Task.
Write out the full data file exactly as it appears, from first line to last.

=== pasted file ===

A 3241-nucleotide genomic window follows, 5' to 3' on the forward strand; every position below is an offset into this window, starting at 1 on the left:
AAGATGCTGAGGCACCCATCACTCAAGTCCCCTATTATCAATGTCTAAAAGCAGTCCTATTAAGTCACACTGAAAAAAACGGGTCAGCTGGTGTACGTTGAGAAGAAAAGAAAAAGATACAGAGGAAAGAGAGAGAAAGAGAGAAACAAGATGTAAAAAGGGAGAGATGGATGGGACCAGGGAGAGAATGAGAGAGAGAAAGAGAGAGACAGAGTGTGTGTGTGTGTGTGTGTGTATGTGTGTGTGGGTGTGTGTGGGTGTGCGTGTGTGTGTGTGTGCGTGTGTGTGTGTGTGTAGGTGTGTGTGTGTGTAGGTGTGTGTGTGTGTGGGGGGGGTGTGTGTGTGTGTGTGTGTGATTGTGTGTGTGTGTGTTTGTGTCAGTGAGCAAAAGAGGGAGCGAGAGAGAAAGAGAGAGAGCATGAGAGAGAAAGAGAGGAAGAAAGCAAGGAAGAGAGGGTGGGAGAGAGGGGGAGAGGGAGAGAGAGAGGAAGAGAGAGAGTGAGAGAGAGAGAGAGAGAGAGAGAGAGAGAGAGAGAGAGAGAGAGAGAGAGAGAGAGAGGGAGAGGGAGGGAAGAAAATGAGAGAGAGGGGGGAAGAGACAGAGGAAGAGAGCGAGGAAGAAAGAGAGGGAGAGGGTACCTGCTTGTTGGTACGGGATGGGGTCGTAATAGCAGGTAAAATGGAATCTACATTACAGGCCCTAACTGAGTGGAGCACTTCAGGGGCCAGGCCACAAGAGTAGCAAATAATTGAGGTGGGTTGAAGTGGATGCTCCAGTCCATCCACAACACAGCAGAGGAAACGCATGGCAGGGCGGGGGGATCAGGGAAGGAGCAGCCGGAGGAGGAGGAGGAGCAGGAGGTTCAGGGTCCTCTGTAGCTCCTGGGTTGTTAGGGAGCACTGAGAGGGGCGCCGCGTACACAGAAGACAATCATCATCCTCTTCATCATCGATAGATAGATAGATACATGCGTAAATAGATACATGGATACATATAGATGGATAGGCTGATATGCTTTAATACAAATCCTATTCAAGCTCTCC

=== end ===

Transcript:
A 3241-nucleotide genomic window follows, 5' to 3' on the forward strand; every position below is an offset into this window, starting at 1 on the left:
AAGATGCTGAGGCACCCATCACTCAAGTCCCCTATTATCAATGTCTAAAAGCAGTCCTATTAAGTCACACTGAAAAAAACGGGTCAGCTGGTGTACGTTGAGAAGAAAAGAAAAAGATACAGAGGAAAGAGAGAGAAAGAGAGAAACAAGATGTAAAAAGGGAGAGATGGATGGGACCAGGGAGAGAATGAGAGAGAGAAAGAGAGAGACAGAGTGTGTGTGTGTGTGTGTGTGTATGTGTGTGTGGGTGTGTGTGGGTGTGCGTGTGTGTGTGTGTGCGTGTGTGTGTGTGTGTAGGTGTGTGTGTGTGTAGGTGTGTGTGTGTGTGGGGGGGGTGTGTGTGTGTGTGTGTGTGATTGTGTGTGTGTGTGTTTGTGTCAGTGAGCAAAAGAGGGAGCGAGAGAGAAAGAGAGAGAGCATGAGAGAGAAAGAGAGGAAGAAAGCAAGGAAGAGAGGGTGGGAGAGAGGGGGAGAGGGAGAGAGAGAGGAAGAGAGAGAGTGAGAGAGAGAGAGAGAGAGAGAGAGAGAGAGAGAGAGAGAGAGAGAGAGAGAGAGAGAGGGAGAGGGAGGGAAGAAAATGAGAGAGAGGGGGGAAGAGACAGAGGAAGAGAGCGAGGAAGAAAGAGAGGGAGAGGGTACCTGCTTGTTGGTACGGGATGGGGTCGTAATAGCAGGTAAAATGGAATCTACATTACAGGCCCTAACTGAGTGGAGCACTTCAGGGGCCAGGCCACAAGAGTAGCAAATAATTGAGGTGGGTTGAAGTGGATGCTCCAGTCCATCCACAACACAGCAGAGGAAACGCATGGCAGGGCGGGGGGATCAGGGAAGGAGCAGCCGGAGGAGGAGGAGGAGCAGGAGGTTCAGGGTCCTCTGTAGCTCCTGGGTTGTTAGGGAGCACTGAGAGGGGCGCCGCGTACACAGAAGACAATCATCATCCTCTTCATCATCGATAGATAGATAGATACATGCGTAAATAGATACATGGATACATATAGATGGATAGGCTGATATGCTTTAATACAAATCCTATTCAAGCTCTCC